Ivory Coast witnessed a dramatic decrease in political conflict in February due to the apparent resolution of two mutinies which destabilised the country in January. The mutinies represent the biggest episode of political instability since the 2011 political crisis and exposed deep weaknesses in a country that has been lauded as a model of post-conflict reconstruction. The initial mutiny started in when soldiers took control of Bouake and demanded a pay rise and a lump sum of cash (The Economist, 14 January 2017). The mutiny then spread to Daloa, Korhogo, Daoukro and Man and finally the mutineers took over the army headquarters in Abidjan (see Figure 1).
The roots of the initial mutiny stretch back to Ivory Coast’s two civil wars. The starting point of the mutiny, Bouake, was the former capital of the rebel New Forces (FN) during the First Ivorian Civil War and the initial mutineers claim that their demands are based on promises made during the war against former President Gbagbo (The Economist, 14 January 2017). The mutineers further demonstrated their power by holding the Minister of Defence hostage (BBC News, 14 January 2017). In spite of the use of gunfire to intimidate government negotiators, the initial mutiny resulted in no fatalities and was resolved when President Ouattara pledged $19,300 to 8000 soldiers and dismissed the heads of the army, police and paramilitary gendarmes (BBC News, 9 January 2017).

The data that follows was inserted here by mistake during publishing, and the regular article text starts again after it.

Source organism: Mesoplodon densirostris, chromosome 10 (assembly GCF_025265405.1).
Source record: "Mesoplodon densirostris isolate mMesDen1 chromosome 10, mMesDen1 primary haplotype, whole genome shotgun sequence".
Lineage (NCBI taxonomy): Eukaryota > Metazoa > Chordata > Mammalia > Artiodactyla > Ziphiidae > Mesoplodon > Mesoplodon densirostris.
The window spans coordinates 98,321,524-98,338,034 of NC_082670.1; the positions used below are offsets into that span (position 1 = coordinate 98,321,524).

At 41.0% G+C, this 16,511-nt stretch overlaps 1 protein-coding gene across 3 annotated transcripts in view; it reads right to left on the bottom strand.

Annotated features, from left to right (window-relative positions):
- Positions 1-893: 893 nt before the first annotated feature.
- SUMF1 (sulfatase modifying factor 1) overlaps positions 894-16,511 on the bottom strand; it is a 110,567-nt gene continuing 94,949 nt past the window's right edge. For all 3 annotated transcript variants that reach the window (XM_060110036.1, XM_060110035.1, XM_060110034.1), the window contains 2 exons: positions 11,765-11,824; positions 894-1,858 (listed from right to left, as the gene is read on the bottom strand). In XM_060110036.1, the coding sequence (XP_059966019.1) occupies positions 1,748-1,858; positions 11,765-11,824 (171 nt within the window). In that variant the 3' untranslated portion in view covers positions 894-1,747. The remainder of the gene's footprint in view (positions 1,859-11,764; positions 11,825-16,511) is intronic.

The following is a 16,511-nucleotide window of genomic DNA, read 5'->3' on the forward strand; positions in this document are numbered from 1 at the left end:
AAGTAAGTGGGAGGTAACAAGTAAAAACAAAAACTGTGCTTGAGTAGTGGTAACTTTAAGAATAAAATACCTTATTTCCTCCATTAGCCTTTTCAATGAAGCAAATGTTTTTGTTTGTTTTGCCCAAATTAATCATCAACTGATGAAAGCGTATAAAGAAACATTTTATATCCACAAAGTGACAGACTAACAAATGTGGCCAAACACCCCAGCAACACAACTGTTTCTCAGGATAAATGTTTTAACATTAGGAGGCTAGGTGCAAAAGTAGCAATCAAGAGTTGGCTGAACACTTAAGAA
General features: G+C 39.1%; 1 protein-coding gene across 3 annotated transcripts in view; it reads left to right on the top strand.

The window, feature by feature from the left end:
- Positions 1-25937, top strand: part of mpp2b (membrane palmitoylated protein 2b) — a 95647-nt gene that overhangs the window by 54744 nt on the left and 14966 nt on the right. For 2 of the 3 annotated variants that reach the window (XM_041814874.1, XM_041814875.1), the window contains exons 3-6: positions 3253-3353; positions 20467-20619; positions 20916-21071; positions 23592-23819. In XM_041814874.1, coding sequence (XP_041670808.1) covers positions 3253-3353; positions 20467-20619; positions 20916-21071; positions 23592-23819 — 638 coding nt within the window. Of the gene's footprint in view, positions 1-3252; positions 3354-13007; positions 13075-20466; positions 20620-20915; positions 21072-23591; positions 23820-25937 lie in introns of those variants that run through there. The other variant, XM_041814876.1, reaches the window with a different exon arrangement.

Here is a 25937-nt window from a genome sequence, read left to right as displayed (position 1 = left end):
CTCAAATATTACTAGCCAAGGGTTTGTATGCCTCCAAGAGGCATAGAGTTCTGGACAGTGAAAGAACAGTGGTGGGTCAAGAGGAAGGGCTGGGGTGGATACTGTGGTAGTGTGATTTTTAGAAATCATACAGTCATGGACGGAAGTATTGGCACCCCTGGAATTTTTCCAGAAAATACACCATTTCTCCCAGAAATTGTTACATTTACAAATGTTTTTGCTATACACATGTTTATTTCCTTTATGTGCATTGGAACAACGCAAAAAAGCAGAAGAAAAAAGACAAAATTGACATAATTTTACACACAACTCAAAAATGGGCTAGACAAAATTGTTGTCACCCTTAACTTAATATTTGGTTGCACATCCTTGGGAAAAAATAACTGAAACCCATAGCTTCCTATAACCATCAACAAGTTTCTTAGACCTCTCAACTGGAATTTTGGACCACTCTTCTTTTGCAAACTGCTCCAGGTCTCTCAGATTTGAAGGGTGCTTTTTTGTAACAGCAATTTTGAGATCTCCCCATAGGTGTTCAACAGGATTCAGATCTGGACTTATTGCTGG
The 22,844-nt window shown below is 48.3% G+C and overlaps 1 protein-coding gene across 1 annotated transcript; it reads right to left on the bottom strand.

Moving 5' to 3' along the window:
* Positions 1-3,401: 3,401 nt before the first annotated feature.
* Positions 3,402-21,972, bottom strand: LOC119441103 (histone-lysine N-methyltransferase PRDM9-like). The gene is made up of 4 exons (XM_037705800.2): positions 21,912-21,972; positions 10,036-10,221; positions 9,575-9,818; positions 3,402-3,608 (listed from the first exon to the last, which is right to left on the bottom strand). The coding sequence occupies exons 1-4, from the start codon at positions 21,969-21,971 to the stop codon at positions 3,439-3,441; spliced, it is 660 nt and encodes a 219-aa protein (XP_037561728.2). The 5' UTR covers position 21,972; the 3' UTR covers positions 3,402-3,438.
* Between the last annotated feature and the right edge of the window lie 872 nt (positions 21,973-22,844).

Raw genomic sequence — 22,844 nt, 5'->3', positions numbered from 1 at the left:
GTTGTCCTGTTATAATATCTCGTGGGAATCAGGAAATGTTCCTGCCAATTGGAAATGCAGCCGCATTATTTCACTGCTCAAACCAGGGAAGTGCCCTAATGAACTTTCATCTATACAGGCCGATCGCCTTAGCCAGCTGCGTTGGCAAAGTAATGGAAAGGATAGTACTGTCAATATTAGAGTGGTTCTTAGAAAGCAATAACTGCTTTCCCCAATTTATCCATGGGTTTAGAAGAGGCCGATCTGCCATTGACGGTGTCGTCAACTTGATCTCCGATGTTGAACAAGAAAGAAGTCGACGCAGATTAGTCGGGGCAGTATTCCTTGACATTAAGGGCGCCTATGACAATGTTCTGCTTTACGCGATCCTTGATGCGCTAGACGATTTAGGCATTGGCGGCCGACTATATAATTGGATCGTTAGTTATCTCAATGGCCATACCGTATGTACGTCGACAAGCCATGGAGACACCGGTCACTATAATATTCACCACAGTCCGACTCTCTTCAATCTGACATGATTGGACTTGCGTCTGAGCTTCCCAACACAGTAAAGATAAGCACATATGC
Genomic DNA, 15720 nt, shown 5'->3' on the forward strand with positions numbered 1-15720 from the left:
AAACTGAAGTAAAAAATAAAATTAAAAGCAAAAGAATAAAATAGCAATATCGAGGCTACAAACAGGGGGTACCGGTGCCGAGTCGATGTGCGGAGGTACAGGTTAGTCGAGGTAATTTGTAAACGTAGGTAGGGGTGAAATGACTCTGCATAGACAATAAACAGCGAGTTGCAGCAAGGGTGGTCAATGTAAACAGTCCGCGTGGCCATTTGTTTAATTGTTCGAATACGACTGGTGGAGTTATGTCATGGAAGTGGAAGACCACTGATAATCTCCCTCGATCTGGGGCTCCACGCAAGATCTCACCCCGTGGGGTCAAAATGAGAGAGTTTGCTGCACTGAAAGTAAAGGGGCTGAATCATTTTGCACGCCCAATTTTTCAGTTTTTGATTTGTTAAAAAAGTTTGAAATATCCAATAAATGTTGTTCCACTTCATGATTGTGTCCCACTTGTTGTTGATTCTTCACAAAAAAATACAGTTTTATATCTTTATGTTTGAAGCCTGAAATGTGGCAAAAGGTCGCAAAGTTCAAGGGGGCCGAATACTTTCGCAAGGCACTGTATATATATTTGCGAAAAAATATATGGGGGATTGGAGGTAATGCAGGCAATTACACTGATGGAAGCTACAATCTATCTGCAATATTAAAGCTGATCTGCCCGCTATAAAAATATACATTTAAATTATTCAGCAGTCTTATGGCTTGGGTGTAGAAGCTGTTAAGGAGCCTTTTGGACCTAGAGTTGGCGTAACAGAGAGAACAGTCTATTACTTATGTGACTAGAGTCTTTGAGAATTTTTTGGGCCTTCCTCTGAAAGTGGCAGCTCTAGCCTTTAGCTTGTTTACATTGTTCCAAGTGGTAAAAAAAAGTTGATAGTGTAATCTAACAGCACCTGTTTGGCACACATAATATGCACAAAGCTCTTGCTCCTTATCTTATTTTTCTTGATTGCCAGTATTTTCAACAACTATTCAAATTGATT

Less than a week later, gendarmes mutinied in Yamoussoukro and clashed with military officers and the elite Republican Guard. The gendarmes had not been included in the financial bonuses given to the initial group of mutineers; they demonstrated to emphasize that they too suffered from sporadic pay and poor conditions (Daily Nation, 18 January 2017). In early February, Special Forces troops also seized the down of Adiake, again demanding the payment of bonuses (VOA, 7 February 2017). The government adopted a less conciliatory tone during the copycat mutinies, condemning the actions of the Special Forces and killing a number of the rebelling gendarmes in a gun battle in Yamassoukro (New24, 9 February 2017).
In spite of the harder line taken by the government, the military continues to exercise leverage over the Ivorian government. Though Ouattara was advised to reduce the size of the military after coming to power, the country has seen its military budget balloon from $350million in 2011 to $750million last year, with the mutiny adding another $64million to the bill (Africa Confidential, 3 February 2017; Reuters, 19 January 2017). This is due to large sections of the military being loyal to former FN commanders rather than the president. It has been speculated that former rebel leader Guillaume Soro may be behind the mutinies, designed as a means to consolidate his position as Speaker of the Parliament and position himself favourably in the race to succeed Ouattara in the 2020 elections (Africa Confidential, 3 February 2017).